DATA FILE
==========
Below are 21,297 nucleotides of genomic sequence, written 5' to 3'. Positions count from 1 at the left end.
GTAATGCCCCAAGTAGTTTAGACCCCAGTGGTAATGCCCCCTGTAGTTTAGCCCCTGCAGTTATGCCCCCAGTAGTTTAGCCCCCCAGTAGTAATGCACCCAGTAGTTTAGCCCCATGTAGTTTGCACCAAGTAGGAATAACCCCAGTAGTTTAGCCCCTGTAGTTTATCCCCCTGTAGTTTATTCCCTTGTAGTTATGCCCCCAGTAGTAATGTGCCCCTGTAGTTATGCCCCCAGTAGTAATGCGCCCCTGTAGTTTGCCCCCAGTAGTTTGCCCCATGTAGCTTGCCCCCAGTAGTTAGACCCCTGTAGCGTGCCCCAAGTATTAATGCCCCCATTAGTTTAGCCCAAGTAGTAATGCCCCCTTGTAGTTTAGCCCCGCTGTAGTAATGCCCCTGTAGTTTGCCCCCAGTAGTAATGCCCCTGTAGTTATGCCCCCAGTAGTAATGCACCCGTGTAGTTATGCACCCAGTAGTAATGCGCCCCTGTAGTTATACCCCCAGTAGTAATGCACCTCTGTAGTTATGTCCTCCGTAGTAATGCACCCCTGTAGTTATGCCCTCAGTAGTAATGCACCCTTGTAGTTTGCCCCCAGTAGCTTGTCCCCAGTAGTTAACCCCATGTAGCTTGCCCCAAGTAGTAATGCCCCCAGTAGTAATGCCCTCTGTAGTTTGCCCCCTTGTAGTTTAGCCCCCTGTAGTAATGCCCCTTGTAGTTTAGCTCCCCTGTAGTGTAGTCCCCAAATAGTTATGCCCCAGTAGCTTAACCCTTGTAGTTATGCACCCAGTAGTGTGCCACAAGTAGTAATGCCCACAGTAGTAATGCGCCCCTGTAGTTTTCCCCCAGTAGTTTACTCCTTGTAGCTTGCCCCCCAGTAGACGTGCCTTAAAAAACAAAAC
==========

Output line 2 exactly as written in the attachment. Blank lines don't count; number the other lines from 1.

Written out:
GTAATGCCCCAAGTAGTTTAGACCCCAGTGGTAATGCCCCCTGTAGTTTAGCCCCTGCAGTTATGCCCCCAGTAGTTTAGCCCCCCAGTAGTAATGCACCCAGTAGTTTAGCCCCATGTAGTTTGCACCAAGTAGGAATAACCCCAGTAGTTTAGCCCCTGTAGTTTATCCCCCTGTAGTTTATTCCCTTGTAGTTATGCCCCCAGTAGTAATGTGCCCCTGTAGTTATGCCCCCAGTAGTAATGCGCCCCTGTAGTTTGCCCCCAGTAGTTTGCCCCATGTAGCTTGCCCCCAGTAGTTAGACCCCTGTAGCGTGCCCCAAGTATTAATGCCCCCATTAGTTTAGCCCAAGTAGTAATGCCCCCTTGTAGTTTAGCCCCGCTGTAGTAATGCCCCTGTAGTTTGCCCCCAGTAGTAATGCCCCTGTAGTTATGCCCCCAGTAGTAATGCACCCGTGTAGTTATGCACCCAGTAGTAATGCGCCCCTGTAGTTATACCCCCAGTAGTAATGCACCTCTGTAGTTATGTCCTCCGTAGTAATGCACCCCTGTAGTTATGCCCTCAGTAGTAATGCACCCTTGTAGTTTGCCCCCAGTAGCTTGTCCCCAGTAGTTAACCCCATGTAGCTTGCCCCAAGTAGTAATGCCCCCAGTAGTAATGCCCTCTGTAGTTTGCCCCCTTGTAGTTTAGCCCCCTGTAGTAATGCCCCTTGTAGTTTAGCTCCCCTGTAGTGTAGTCCCCAAATAGTTATGCCCCAGTAGCTTAACCCTTGTAGTTATGCACCCAGTAGTGTGCCACAAGTAGTAATGCCCACAGTAGTAATGCGCCCCTGTAGTTTTCCCCCAGTAGTTTACTCCTTGTAGCTTGCCCCCCAGTAGACGTGCCTTAAAAAACAAAAC